By NEIL HARTNELL
Tribune Business Editor
The Bahamas is in “almost uncharted territory” over its unplanned $508m post-Dorian borrowing, a Fiscal Responsibility Council member said yesterday, while warning: “Rome wasn’t built in a day.”
Gowon Bowe, who represents the Bahamas Institute of Chartered Accountants (BICA) on the oversight body, told Tribune Business he wanted to understand “how we are going to spend” to ensure that hurricane restoration financing achieves its greatest economic impact.
Pointing out that post-Dorian rebuilding will likely be spread over several years, he reiterated that there was no need for the government to rush to borrow - and draw down upon - huge sums of money until they were needed.
Calling for spending patterns to be “aligned” with when they will have the greatest economic impact and return in the disaster-hit areas of Abaco and Grand Bahama, Mr Bowe urged the Government to keep its regular expenditure “separate” from funding directed to infrastructure rebuilding and other recovery efforts.
He called on the Minnis administration to ensure the timing and direction of its post-Dorian spending has the “greatest economic impact possible”, and to focus on restoring commerce on the two islands so that “revenue-generating activities” rapidly replace deficit-fuelling expenditure.
Mr Bowe spoke after K P Turnquest, deputy prime minister, detailed the various sources that the Government will draw upon to finance its enlarged $677.5m deficit for the 2019-2020 fiscal year in the House of Assembly yesterday.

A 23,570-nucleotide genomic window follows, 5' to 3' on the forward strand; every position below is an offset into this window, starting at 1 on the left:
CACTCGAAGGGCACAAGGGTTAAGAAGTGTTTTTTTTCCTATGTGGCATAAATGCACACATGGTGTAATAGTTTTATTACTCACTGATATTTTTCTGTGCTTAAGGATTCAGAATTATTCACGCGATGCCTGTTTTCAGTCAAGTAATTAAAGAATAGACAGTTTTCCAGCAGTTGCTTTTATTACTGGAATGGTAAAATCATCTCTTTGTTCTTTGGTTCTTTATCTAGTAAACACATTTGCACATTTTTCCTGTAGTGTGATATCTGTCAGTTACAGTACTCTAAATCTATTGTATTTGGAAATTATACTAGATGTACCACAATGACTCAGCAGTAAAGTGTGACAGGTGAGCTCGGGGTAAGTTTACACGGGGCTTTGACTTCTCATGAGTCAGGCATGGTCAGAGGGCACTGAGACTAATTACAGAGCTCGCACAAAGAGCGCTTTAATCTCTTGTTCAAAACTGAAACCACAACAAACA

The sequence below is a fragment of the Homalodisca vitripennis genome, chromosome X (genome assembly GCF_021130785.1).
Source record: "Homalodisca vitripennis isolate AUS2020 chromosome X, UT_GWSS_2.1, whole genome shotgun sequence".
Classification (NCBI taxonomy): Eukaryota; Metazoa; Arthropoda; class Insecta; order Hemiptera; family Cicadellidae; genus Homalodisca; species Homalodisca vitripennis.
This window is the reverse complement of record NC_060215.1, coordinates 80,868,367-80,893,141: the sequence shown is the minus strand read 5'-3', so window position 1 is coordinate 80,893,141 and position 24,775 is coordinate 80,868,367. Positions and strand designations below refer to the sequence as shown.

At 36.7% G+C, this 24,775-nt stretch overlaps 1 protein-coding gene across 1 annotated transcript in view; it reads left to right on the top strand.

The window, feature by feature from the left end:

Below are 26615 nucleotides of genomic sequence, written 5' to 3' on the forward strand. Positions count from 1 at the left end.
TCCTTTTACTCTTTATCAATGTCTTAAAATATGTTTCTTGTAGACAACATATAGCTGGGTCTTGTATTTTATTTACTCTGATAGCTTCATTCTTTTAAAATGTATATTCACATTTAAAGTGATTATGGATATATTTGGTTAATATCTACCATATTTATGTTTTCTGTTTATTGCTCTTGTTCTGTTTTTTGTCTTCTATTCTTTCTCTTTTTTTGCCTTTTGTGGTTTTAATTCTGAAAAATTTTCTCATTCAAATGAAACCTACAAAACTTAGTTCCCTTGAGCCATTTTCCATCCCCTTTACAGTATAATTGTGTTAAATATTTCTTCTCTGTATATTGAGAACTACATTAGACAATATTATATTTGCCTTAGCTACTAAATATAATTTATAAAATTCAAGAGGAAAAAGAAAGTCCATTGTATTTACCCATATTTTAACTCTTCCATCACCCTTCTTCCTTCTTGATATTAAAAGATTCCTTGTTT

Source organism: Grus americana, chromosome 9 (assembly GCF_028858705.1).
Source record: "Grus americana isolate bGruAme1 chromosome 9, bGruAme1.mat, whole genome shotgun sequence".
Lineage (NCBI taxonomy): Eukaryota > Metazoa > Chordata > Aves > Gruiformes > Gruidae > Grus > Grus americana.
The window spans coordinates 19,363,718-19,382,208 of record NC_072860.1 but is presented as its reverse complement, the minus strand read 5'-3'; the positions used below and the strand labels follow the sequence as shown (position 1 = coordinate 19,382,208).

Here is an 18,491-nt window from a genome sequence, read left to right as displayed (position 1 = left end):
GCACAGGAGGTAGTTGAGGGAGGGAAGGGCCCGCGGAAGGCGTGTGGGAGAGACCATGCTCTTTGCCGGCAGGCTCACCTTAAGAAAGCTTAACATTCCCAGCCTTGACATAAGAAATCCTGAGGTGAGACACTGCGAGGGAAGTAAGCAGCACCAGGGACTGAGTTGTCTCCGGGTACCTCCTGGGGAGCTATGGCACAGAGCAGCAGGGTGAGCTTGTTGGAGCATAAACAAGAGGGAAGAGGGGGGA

With the Government’s borrowing needs having increased more than seven-fold beyond the $72.4m approved last May, Mr Turnquest said the bulk of the financing will come from a $200m “club loan” put together by a consortium of Bahamas-based commercial lenders.
A further $177.9m will be “sourced by way of other instruments”, which Tribune Business was told is a reference largely to bonds or Bahamas Government Registered Stock (BGRS). Mr Turnquest made no mention of tapping the international capital markets, although some observers believe the Government will have to move in this direction to boost the external reserves as they are drawn down post-Dorian.
The deputy prime minister revealed that the balance of the $507.9m in unanticipated post-Dorian borrowing will come via a $50m Caribbean Development Bank (CDB) loan plus $80m that will be taken from the Inter-American Development Bank’s (IDB) $100m contingent credit line.
With Dorian having blown out the originally-projected $137m deficit almost five-fold, Mr Turnquest said $20m taken from the Central Bank’s dormant accounts fund and the $12.8m payout from the Caribbean Catastrophe Risk Insurance Facility (CCRIF) would largely cover the remainder of the $540.7m in additional “red ink” that the Government is forecast to incur.